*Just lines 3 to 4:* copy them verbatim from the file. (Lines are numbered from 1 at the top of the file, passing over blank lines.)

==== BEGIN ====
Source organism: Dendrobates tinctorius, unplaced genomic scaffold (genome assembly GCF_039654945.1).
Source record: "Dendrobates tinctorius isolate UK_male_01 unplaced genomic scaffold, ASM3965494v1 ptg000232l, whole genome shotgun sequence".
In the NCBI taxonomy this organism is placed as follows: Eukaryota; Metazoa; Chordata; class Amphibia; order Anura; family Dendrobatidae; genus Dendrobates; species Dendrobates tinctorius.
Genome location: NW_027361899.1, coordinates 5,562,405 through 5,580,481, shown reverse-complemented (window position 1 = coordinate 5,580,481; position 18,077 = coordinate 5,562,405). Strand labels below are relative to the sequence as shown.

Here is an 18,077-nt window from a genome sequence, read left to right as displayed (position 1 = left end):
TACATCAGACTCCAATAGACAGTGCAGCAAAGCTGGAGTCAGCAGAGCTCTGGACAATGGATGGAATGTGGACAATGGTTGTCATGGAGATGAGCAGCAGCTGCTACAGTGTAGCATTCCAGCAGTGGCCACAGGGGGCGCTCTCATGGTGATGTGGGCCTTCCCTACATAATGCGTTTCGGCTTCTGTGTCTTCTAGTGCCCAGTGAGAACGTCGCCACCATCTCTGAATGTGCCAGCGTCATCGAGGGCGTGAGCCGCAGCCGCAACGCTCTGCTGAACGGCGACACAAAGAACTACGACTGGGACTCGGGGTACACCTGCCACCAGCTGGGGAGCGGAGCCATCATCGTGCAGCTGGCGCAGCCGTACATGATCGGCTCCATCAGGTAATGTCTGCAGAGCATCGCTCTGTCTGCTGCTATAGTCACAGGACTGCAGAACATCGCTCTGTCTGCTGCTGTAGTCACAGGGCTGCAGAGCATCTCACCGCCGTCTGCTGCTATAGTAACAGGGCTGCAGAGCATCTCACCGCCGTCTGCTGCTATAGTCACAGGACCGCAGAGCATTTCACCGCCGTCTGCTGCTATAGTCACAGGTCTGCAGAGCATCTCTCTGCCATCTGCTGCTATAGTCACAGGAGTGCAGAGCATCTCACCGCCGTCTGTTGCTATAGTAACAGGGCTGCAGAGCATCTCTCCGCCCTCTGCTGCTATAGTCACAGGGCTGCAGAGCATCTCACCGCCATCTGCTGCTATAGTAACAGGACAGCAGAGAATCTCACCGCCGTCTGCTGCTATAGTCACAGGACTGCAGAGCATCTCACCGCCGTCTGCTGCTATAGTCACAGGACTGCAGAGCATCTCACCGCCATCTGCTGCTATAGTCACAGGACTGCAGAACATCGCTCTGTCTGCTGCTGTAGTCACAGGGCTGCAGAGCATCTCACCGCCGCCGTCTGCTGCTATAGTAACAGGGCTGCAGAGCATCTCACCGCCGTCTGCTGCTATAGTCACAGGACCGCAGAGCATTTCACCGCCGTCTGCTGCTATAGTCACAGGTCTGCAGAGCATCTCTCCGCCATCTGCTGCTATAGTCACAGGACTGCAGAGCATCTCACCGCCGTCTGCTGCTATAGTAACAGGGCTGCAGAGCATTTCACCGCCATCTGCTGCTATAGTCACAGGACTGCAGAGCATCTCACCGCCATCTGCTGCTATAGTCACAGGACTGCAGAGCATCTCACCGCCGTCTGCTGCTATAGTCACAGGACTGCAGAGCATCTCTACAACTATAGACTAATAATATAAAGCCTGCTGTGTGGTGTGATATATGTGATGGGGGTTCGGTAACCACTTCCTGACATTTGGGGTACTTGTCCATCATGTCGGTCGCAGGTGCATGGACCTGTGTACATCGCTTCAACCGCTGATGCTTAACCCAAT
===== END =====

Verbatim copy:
In the NCBI taxonomy this organism is placed as follows: Eukaryota; Metazoa; Chordata; class Amphibia; order Anura; family Dendrobatidae; genus Dendrobates; species Dendrobates tinctorius.
Genome location: NW_027361899.1, coordinates 5,562,405 through 5,580,481, shown reverse-complemented (window position 1 = coordinate 5,580,481; position 18,077 = coordinate 5,562,405). Strand labels below are relative to the sequence as shown.